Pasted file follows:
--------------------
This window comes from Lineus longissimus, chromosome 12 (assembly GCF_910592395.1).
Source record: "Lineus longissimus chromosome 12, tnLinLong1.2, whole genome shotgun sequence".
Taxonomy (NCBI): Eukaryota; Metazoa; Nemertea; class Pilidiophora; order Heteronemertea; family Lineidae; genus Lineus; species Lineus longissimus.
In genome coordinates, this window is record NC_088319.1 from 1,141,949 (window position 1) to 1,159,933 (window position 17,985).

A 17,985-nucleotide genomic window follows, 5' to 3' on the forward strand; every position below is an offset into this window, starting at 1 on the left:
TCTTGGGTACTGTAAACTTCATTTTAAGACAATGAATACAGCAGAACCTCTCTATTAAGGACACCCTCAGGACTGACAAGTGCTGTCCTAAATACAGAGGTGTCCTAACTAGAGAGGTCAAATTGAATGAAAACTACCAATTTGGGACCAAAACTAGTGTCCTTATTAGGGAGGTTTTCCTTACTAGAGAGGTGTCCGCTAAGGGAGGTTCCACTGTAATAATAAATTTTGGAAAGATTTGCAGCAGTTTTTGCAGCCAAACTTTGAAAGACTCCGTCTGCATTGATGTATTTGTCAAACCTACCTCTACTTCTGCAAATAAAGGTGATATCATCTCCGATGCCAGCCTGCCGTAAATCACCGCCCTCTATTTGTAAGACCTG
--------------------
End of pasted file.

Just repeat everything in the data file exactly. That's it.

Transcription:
This window comes from Lineus longissimus, chromosome 12 (assembly GCF_910592395.1).
Source record: "Lineus longissimus chromosome 12, tnLinLong1.2, whole genome shotgun sequence".
Taxonomy (NCBI): Eukaryota; Metazoa; Nemertea; class Pilidiophora; order Heteronemertea; family Lineidae; genus Lineus; species Lineus longissimus.
In genome coordinates, this window is record NC_088319.1 from 1,141,949 (window position 1) to 1,159,933 (window position 17,985).

A 17,985-nucleotide genomic window follows, 5' to 3' on the forward strand; every position below is an offset into this window, starting at 1 on the left:
TCTTGGGTACTGTAAACTTCATTTTAAGACAATGAATACAGCAGAACCTCTCTATTAAGGACACCCTCAGGACTGACAAGTGCTGTCCTAAATACAGAGGTGTCCTAACTAGAGAGGTCAAATTGAATGAAAACTACCAATTTGGGACCAAAACTAGTGTCCTTATTAGGGAGGTTTTCCTTACTAGAGAGGTGTCCGCTAAGGGAGGTTCCACTGTAATAATAAATTTTGGAAAGATTTGCAGCAGTTTTTGCAGCCAAACTTTGAAAGACTCCGTCTGCATTGATGTATTTGTCAAACCTACCTCTACTTCTGCAAATAAAGGTGATATCATCTCCGATGCCAGCCTGCCGTAAATCACCGCCCTCTATTTGTAAGACCTG